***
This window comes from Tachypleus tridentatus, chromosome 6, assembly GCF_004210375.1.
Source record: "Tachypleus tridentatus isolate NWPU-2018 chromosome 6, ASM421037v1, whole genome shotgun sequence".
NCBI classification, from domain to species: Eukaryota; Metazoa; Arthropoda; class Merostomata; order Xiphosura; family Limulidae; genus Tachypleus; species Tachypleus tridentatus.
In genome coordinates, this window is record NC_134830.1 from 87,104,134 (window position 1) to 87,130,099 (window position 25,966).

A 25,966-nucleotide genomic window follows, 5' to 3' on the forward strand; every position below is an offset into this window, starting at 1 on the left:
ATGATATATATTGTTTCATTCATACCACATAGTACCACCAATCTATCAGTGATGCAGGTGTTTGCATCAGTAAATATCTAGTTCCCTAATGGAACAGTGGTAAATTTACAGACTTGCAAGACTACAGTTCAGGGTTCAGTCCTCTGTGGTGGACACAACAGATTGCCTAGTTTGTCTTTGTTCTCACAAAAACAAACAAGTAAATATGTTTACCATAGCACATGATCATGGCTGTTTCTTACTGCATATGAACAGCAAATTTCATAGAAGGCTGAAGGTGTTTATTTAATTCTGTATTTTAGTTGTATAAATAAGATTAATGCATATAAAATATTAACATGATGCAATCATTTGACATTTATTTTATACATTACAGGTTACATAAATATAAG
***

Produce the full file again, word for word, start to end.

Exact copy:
This window comes from Tachypleus tridentatus, chromosome 6, assembly GCF_004210375.1.
Source record: "Tachypleus tridentatus isolate NWPU-2018 chromosome 6, ASM421037v1, whole genome shotgun sequence".
NCBI classification, from domain to species: Eukaryota; Metazoa; Arthropoda; class Merostomata; order Xiphosura; family Limulidae; genus Tachypleus; species Tachypleus tridentatus.
In genome coordinates, this window is record NC_134830.1 from 87,104,134 (window position 1) to 87,130,099 (window position 25,966).

A 25,966-nucleotide genomic window follows, 5' to 3' on the forward strand; every position below is an offset into this window, starting at 1 on the left:
ATGATATATATTGTTTCATTCATACCACATAGTACCACCAATCTATCAGTGATGCAGGTGTTTGCATCAGTAAATATCTAGTTCCCTAATGGAACAGTGGTAAATTTACAGACTTGCAAGACTACAGTTCAGGGTTCAGTCCTCTGTGGTGGACACAACAGATTGCCTAGTTTGTCTTTGTTCTCACAAAAACAAACAAGTAAATATGTTTACCATAGCACATGATCATGGCTGTTTCTTACTGCATATGAACAGCAAATTTCATAGAAGGCTGAAGGTGTTTATTTAATTCTGTATTTTAGTTGTATAAATAAGATTAATGCATATAAAATATTAACATGATGCAATCATTTGACATTTATTTTATACATTACAGGTTACATAAATATAAG